April 18, 2023 at 2:46 p.m.
LaVerne and the Starlites featured band at April 23 Holdingford Heartland event
LaVerne Bzdok started performing when she was 14 with the Jolly Fisherman. Four years later she started her own band, The Starlites Orchestra, later changing the name to LaVerne and the Starlites, and they performed at ballrooms around the upper Midwest.
“It was wonderful back then and talk about experiences, glory and fame, it was all happening,” Bzdok said March 16, during a phone interview.
LaVerne and the Starlites is the featured band from 1-5 p.m., Sunday, April 23, during the Music of Our Heartland Old Time Celebration at the Holdingford American Legion, 560 Main St., in Holdingford. Fellow musicians are encouraged to bring their polka instruments for a jam session at 3 p.m.
The polka party, with city of Holdingford assistance, is funded by a grant from the Central Minnesota Arts Board, thanks to legislative appropriation from the Arts and Cultural Heritage Fund.
This Music of Our Heartland program focuses on preserving and sharing the ethnic music of rural Stearns County. LaVerne and the Starlites was chosen this year because of the band members’ rich music heritage.
Bzdok said she grew up in a “house booming with music” in a fun loving family, who had the opportunity to share music with the public.
“My mom played accordion and harmonica, and my dad played guitar and piano accordion,” she said.
Bzdok is a self-taught musician, who plays by ear but can read notes.
“I play by ear because it’s more important to wave to the people than it is to play a number perfect,” she said. “They will remember LaVerne waving to them, but they may not remember a song that was played perfect.”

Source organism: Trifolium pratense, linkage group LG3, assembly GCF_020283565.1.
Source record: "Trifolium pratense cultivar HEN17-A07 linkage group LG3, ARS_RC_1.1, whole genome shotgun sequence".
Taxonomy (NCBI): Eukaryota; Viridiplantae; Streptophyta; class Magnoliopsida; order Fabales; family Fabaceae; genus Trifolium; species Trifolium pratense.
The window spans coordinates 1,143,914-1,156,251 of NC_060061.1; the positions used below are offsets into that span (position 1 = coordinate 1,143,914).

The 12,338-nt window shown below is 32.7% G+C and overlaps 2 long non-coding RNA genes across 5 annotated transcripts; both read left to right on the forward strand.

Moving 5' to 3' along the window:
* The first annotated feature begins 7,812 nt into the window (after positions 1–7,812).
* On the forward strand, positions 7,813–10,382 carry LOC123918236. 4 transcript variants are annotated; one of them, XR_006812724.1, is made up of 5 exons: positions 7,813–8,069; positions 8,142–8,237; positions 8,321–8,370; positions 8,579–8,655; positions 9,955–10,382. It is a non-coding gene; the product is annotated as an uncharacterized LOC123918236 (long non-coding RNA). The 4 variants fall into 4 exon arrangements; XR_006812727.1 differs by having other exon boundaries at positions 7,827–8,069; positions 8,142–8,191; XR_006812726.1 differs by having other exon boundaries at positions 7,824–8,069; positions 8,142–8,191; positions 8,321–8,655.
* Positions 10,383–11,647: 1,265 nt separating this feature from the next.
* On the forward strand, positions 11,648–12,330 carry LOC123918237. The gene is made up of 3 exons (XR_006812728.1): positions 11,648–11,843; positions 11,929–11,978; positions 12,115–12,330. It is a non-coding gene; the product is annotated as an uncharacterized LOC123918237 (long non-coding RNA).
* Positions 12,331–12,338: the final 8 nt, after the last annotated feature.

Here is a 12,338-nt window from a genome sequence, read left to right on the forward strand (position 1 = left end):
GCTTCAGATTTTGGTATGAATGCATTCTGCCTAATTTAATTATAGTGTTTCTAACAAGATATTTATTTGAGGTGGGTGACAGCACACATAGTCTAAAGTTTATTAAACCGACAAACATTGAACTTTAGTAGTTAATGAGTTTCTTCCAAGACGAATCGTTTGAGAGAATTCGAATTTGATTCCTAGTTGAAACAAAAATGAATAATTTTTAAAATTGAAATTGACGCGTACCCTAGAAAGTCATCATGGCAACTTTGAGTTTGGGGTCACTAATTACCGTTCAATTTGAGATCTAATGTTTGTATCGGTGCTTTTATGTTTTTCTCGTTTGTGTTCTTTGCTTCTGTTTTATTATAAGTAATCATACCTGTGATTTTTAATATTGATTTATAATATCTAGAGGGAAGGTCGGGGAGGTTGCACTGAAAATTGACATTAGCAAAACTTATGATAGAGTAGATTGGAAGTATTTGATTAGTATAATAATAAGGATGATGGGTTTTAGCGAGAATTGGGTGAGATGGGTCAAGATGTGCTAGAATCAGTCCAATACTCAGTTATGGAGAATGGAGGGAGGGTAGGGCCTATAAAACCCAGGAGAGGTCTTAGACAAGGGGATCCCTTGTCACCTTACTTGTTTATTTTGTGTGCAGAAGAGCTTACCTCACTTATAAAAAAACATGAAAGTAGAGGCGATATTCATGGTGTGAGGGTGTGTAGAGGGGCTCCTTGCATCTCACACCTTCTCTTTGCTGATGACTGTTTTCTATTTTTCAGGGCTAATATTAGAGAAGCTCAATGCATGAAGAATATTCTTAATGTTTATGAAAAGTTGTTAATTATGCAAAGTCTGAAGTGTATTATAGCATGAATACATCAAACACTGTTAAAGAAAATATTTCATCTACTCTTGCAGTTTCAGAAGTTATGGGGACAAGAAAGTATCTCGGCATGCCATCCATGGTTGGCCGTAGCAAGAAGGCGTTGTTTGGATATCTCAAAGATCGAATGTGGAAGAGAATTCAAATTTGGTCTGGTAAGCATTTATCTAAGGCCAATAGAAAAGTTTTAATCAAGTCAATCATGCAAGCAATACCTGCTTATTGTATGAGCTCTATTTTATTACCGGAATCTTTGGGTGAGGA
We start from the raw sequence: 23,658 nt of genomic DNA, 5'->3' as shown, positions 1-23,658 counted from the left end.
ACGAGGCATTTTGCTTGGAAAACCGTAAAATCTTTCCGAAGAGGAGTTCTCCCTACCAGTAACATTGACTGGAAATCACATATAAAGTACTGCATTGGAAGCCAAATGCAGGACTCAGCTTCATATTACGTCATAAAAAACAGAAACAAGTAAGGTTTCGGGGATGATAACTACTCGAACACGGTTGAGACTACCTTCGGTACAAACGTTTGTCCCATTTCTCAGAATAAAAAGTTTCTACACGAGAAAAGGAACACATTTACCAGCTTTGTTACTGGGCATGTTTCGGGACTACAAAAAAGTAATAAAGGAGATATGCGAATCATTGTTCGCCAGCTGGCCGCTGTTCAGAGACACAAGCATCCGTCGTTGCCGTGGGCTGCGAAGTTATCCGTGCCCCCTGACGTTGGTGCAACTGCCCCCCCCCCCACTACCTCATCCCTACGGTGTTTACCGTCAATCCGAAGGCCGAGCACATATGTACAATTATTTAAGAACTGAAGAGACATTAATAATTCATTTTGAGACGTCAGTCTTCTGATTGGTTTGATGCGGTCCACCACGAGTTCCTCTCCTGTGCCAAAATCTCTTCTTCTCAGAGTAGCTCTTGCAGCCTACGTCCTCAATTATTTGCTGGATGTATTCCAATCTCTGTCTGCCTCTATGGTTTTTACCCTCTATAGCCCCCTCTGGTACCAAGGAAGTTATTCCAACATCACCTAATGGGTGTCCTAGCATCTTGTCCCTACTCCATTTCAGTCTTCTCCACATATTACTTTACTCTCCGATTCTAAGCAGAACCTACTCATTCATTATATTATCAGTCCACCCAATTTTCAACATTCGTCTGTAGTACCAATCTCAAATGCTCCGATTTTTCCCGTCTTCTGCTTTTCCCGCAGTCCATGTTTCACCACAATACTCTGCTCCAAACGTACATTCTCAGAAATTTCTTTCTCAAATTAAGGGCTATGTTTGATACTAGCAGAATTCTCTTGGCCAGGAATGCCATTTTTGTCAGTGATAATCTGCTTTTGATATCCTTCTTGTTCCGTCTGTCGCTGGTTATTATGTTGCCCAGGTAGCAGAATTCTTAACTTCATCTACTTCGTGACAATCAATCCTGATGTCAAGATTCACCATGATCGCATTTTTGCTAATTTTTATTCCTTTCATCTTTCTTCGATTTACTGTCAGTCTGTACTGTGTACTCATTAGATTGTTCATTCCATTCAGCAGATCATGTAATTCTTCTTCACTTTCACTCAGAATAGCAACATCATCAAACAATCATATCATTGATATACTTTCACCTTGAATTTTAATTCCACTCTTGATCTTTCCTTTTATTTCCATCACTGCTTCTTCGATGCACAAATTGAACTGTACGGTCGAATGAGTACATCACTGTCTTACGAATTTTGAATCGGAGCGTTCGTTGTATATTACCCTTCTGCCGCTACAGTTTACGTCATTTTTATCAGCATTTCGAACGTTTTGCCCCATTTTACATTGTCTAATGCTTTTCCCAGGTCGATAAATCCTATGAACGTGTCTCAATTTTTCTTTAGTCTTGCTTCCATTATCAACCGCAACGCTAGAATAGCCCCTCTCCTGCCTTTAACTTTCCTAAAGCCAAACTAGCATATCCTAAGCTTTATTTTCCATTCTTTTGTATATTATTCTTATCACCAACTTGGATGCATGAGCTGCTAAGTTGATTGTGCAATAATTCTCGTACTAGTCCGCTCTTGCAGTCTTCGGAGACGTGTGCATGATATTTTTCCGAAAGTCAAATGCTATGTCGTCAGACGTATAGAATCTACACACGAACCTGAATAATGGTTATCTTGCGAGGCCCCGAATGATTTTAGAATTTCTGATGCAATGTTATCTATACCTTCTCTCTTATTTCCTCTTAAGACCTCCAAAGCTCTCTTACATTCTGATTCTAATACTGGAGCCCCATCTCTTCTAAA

After performing with the Jolly Fishermen for four years, Bzdok met concertina player Alan Quade from Foley and formed her first band, The Starlites Orchestra, in 1962.
“We were playing ballrooms that I dreamed about, like the Bel Rae, Medina, Turf Ballroom and the Corn Palace and various other ballrooms in Minnesota, South Dakota and Nebraska,” she said.
Bzdok, at age 22, changed the band name to LaVerne and the Starlites when Quade left the band to pursue his professional working career.
Being a female band leader in those days was unusual Bzdok said, “not only to the ballroom owners but the dancers.”
By the early 1980s the band developed a following.
“I was approached by a large travel company out of Chicago, and they said, ‘How would you like to take your band to a polka festival in Europe, and all I had to do was sell it to 50 people, and it worked, and I was on my way to doing many cruises,” she said.
It was thanks to her music that LaVerne’s Travel started. Followers of the band suggested she arrange a bus trip to her performance in Florida for a polka festival. After that, LaVerne and husband George started arranging trips together.
She said she has been blessed with many talented musicians who performed in her band or who she met along her musical journey, including Kenny Jensen, who played drums in Nashville for Tammy Wynette; Scott Nason, an excellent trumpet player, who now has a recording studio in Nashville; and Jay O’Donnell, who performs with the Fabulous Armadillos.
She talks about hiring the Dirkes’ brothers, Dean and Daryl, of Albany. At the time, Dean was 11 and Daryl 10.
“They played with me in my band through high school and college and then got jobs and married and came back about 20 years ago, and they’re still with me,” Bzdok said.
LaVerne and the Starlites has entertained music lovers around Minnesota, the United States, Europe and on cruises. The band has produced six albums, including one with the catchy title, “Swing and Sway the Starlite Way” and “Walk With Me” featuring spiritual songs.
Bzdok has written many songs, including the music for country-polka Masses the band performs for.
“We’ve done Masses everywhere from St. Francis, to St. Stephen, to St. Rosa, to Sacred Heart in Freeport, Lastrup, Kimball and my home parish of Our Lady of Lourdes,” she said.
This month jam sessions started again at the Holdingford American Legion from 1-4 p.m. the second Thursday of the month, with anywhere from six to 13 musicians.
“Working with other musicians is wonderful,” Bzdok said.
With hundreds of songs in her band’s repertoire, the tunes are endless. She admits to having a few favorites – “Let’s Have a Polka Party” and “One Day at a Time.”
Chances are those songs, and plenty more, will be on the list April 23.
With a “music makes you happy” attitude, she is eager to pass on her passion.
“I’m a very spiritual person. I told the Lord, ‘This is what I want,’” Bzdok said. “The Lord has blessed me so many times.”